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The true musical _expression in song of the enslaved African assuaging the sorrows of the horrific situation he endured in his every day existence.

Additional readings below will provide more definitive research of the meaning of these complex expressions in song.

LUCY McKIM GARRISON: (1842-1877)

As to the Music, I have done the best I could to reduce it to notes - but I fear I have not expressed the melody truly -.....Perhaps by fancying the rich tones which a colored congregation can throw into their musical performances, and the various embellishments of Appoggiaturas & after notes they are so fond of - especially of making a decided fall on the last note of the air - "

F. Bremer: (1850) Cincinnati, Ohio

"I found in the African Church African ardor and African life. The church was full to overflowing, and the congregation sang their own hymns. The singing ascended and poured forth like a

melodious torrent, and the heads, feet and elbows of the congregation moved all in unison with it, amid evident enchantment and delight in the singing.....

The hymns and psalms which the negroes have themselves composed have a peculiar naive character, childlike, full of imagery and life. Here is a specimen of one of their popular church hymns:

"what ship is this that's landed at the shore

Oh, glory halleluiah!

It's the old ship of Zion, halleluiah,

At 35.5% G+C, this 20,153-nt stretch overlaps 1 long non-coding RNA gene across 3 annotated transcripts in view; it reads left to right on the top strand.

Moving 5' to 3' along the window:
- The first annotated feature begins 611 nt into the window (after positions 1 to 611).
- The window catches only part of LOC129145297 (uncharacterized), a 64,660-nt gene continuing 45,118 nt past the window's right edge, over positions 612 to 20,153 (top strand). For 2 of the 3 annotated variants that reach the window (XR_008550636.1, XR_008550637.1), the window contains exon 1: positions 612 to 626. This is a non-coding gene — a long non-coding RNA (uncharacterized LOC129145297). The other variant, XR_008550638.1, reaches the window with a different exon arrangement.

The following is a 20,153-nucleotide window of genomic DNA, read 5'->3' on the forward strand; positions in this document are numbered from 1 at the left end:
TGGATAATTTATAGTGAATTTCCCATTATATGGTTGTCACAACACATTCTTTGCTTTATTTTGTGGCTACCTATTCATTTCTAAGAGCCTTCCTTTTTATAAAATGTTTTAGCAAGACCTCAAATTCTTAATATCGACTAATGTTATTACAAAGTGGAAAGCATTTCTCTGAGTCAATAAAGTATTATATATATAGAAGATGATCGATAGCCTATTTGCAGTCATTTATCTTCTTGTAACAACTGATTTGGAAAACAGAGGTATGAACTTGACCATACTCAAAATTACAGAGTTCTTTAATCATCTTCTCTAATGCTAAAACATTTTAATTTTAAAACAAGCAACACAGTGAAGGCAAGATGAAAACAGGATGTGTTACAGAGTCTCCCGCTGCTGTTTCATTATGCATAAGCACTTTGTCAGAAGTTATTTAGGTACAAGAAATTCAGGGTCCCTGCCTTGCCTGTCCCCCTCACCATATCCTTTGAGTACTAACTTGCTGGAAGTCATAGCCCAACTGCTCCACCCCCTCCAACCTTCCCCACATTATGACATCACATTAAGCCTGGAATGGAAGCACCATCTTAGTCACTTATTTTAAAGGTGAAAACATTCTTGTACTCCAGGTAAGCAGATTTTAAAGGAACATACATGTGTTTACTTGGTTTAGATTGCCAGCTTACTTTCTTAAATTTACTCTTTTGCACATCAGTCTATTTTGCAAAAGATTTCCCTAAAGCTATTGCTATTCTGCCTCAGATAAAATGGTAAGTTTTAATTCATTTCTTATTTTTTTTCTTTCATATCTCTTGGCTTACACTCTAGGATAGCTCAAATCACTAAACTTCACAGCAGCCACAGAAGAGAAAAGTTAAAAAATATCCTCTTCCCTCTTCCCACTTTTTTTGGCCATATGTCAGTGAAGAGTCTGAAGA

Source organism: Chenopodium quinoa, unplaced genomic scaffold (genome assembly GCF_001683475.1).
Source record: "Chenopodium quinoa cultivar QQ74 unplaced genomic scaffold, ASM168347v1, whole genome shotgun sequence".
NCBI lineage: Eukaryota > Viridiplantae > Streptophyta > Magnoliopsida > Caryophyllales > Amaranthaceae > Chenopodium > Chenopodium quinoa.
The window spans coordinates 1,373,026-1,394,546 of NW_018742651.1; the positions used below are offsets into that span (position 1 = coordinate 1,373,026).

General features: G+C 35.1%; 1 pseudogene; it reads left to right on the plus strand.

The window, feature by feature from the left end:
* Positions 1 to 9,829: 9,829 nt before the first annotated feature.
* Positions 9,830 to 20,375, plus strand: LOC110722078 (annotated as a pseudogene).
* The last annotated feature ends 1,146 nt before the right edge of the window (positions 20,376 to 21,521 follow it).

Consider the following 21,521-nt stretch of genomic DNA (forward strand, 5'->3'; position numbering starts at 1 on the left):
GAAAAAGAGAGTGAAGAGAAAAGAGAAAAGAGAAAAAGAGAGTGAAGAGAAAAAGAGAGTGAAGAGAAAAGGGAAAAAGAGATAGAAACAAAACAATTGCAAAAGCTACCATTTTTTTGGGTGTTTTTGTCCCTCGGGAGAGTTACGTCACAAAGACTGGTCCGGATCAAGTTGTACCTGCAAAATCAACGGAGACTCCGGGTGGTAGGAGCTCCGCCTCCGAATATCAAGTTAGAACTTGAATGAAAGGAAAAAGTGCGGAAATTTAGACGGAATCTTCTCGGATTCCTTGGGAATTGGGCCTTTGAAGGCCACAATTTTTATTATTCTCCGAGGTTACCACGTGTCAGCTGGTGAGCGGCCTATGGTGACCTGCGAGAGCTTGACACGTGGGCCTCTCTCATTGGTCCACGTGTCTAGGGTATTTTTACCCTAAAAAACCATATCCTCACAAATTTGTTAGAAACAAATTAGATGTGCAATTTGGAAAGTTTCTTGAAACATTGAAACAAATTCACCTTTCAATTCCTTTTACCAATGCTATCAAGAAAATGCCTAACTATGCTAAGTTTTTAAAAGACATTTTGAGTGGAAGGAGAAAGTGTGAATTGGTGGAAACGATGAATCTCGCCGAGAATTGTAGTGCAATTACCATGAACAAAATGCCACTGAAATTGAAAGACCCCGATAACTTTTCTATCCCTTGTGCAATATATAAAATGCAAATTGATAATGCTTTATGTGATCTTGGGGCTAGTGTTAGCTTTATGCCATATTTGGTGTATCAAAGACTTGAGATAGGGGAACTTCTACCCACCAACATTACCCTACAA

It's the old ship of Zion, halleluiah,

Is the mast all sure, and the timber all sound?

Oh, glory halleluiah!

She's built of gospel timber, halleluiah,

She's built, etc."

"Would your marster allow you to hold prayer-meetings on his place?"

"No, my child; if old marster heard us singing and praying he would come out and make us stop.... Marster used to say God was tired of us all hollering to him at night."..... None of us listened to him about singing and praying .... Sometimes when we met .... we would put a big wash-tub full of water in the middle of the floor to catch the sound of our voices when we sung. When we all would sing easy and low, so marster could not hear us ... Aunt Jane used to sing, "Jesus! the name that charms our fears"...... [and] "Guide me, O thou great Jehovah"......

Fredrika Bremer observed the evening worship of the Negroes of Columbia, south Carolina, in May, 1850:

One evening..... I was present at the evening worship of the negroes, in a hall which that good, right-thinking minister had allowed them to use.....{It was not} until the singing of one of the hymns composed by the negroes themselves, such as they sing in their canoes...that the congregation became really alive. They sang so that it was a pleasure to hear, with all their soul and with all their bodies in unison; for their bodies wagged, their heads nodded, their feet stamped, their knees shook, their elbows and their hands beat time to the tune and the words which they sang with evident delight. One must see these people singing if one is rightly to understand their life.

I cannot more than indicate the chorus attending every effective pause [in the exhortation]; a curious monotone vocal symphony, which, like some long-drawn congregational "Amen!" responded in a sort of humming chant. The rhythmic melody of this low refrain of mingling voices cannot be realized without a hearing of it. It is not so much an audible of syllablizing as a suppressed hum, like inward singing.

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